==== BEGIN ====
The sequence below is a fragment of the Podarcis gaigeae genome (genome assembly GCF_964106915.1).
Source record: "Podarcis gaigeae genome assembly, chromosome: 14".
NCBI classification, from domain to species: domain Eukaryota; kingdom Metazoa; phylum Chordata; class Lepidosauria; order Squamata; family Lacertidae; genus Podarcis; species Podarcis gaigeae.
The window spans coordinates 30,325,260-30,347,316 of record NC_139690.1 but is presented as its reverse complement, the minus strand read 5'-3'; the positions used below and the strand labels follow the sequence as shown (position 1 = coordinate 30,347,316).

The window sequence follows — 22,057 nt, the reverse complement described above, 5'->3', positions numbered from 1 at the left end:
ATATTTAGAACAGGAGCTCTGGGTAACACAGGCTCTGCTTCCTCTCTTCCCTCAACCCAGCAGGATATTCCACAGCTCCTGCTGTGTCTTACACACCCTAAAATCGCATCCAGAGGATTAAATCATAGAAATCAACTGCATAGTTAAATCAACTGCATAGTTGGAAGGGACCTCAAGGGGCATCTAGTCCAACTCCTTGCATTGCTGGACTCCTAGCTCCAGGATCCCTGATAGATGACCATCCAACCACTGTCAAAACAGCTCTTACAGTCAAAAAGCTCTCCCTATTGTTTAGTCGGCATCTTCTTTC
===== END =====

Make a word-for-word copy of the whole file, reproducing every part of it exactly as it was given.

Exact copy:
The sequence below is a fragment of the Podarcis gaigeae genome (genome assembly GCF_964106915.1).
Source record: "Podarcis gaigeae genome assembly, chromosome: 14".
NCBI classification, from domain to species: domain Eukaryota; kingdom Metazoa; phylum Chordata; class Lepidosauria; order Squamata; family Lacertidae; genus Podarcis; species Podarcis gaigeae.
The window spans coordinates 30,325,260-30,347,316 of record NC_139690.1 but is presented as its reverse complement, the minus strand read 5'-3'; the positions used below and the strand labels follow the sequence as shown (position 1 = coordinate 30,347,316).

The window sequence follows — 22,057 nt, the reverse complement described above, 5'->3', positions numbered from 1 at the left end:
ATATTTAGAACAGGAGCTCTGGGTAACACAGGCTCTGCTTCCTCTCTTCCCTCAACCCAGCAGGATATTCCACAGCTCCTGCTGTGTCTTACACACCCTAAAATCGCATCCAGAGGATTAAATCATAGAAATCAACTGCATAGTTAAATCAACTGCATAGTTGGAAGGGACCTCAAGGGGCATCTAGTCCAACTCCTTGCATTGCTGGACTCCTAGCTCCAGGATCCCTGATAGATGACCATCCAACCACTGTCAAAACAGCTCTTACAGTCAAAAAGCTCTCCCTATTGTTTAGTCGGCATCTTCTTTC